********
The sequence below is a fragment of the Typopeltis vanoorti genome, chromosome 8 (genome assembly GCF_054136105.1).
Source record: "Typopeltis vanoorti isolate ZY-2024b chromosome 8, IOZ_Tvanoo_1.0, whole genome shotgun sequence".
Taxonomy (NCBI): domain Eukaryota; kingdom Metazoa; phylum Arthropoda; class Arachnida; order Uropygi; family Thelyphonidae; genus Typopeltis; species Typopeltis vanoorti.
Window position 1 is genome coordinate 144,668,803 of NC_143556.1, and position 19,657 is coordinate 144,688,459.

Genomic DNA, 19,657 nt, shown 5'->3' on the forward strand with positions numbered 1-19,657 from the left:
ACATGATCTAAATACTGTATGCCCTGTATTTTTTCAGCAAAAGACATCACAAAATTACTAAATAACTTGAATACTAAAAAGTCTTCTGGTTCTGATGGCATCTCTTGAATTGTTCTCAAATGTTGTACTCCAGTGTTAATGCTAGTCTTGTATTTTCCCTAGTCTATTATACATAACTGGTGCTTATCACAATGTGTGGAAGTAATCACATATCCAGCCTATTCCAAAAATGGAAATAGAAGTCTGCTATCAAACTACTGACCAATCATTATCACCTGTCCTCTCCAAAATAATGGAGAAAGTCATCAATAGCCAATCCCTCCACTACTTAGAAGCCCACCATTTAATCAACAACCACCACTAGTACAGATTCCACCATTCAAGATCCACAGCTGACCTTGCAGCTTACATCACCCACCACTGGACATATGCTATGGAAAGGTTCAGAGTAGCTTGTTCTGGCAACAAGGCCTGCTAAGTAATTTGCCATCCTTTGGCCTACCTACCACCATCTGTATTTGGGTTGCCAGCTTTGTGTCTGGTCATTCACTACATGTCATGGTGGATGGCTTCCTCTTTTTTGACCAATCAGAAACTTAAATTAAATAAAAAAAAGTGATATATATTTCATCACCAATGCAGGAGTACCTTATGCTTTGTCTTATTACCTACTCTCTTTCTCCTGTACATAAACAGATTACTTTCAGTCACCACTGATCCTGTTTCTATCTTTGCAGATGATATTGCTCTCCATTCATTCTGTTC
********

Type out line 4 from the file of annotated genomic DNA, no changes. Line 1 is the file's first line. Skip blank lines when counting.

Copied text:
Window position 1 is genome coordinate 144,668,803 of NC_143556.1, and position 19,657 is coordinate 144,688,459.